If you’re largely housebound, there’s no need to think too hard about clothing and contamination.

“If you typically take off your shoes when you come in the door, that’s a good idea for lots of diseases,” said Nellie Brown, the director of workplace health and safety programs at Cornell University. “But you don’t have to act too differently.”

How should I be doing my laundry now?

The C.D.C. recommends using the warmest appropriate setting for washing clothing, towels and bedding, and drying items fully at a high temperature. If you have delicates or other items that can’t withstand high temperatures, now may not be the time to wear them, Dr. Corthals said.

Wearing disposable gloves — if you have them — while doing laundry is advisable. But it’s more important to wash your hands as soon as you’ve finished handling laundry, whether you have gloves or not.

Don’t shake out your laundry, ever, because it could disperse virus through the air. When you’re done, clean and disinfect your laundry hampers, baskets and bags. Lining your hamper with a washable or disposable bag, if you have one, is a good idea. Keeping one bag for dirty clothing and one for clean clothing is another good practice. You can also use disposable plastic bags to carry your clothing.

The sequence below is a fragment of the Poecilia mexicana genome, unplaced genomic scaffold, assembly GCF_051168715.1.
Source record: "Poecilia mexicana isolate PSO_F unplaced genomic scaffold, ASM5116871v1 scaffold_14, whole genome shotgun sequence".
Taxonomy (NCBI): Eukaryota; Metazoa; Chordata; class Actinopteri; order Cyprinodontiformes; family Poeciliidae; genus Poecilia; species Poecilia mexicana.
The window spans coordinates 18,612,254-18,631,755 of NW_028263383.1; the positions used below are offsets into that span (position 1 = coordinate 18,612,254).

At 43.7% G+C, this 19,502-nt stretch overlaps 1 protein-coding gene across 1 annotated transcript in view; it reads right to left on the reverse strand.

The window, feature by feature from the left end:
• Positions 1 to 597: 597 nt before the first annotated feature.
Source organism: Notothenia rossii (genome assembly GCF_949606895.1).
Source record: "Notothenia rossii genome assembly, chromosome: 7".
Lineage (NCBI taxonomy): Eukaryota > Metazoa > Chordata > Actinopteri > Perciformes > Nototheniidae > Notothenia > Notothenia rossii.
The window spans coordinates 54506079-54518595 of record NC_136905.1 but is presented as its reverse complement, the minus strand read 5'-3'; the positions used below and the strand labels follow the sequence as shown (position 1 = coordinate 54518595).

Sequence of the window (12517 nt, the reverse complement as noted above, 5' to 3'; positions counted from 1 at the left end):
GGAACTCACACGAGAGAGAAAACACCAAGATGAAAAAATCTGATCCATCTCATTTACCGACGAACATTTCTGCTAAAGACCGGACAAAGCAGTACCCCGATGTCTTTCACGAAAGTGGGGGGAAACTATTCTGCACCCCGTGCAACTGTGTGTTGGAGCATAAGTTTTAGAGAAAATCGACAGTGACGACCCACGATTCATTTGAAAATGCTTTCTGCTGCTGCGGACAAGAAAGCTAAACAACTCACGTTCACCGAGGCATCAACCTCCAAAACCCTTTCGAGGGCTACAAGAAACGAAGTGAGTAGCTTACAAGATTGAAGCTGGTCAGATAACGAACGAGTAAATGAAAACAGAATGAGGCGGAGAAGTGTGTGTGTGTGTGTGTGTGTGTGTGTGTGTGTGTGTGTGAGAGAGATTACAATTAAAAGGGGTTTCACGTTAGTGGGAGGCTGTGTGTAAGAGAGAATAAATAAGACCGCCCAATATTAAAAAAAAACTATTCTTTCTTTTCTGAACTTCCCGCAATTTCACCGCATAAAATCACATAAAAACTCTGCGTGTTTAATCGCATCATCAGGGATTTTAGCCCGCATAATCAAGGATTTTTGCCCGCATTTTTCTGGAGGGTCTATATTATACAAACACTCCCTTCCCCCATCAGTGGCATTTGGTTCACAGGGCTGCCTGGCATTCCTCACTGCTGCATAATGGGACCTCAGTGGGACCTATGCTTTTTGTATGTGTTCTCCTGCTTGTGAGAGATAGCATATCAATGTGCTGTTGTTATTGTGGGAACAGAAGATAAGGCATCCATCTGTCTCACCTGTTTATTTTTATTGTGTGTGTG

In terms of washing clothes more than usual, Ms. Brown recommended asking yourself: What have you been doing with those clothes that you’re concerned about? If you’re a health care provider on the front lines of the virus, your concerns may be more urgent than those of a person who is able to stay primarily at home.

I have a communal laundry room in my building. What’s the best etiquette?

Some buildings have started sending out instructions on how to navigate using the machines during this time. If your building doesn’t already have a system in place, Dr. Corthals recommended establishing a laundry schedule among residents so that no more than two people (or one person, depending on the size of the room) are using the machines at a time and can maintain a safe six-foot distance between each other.

source: nytimes.com

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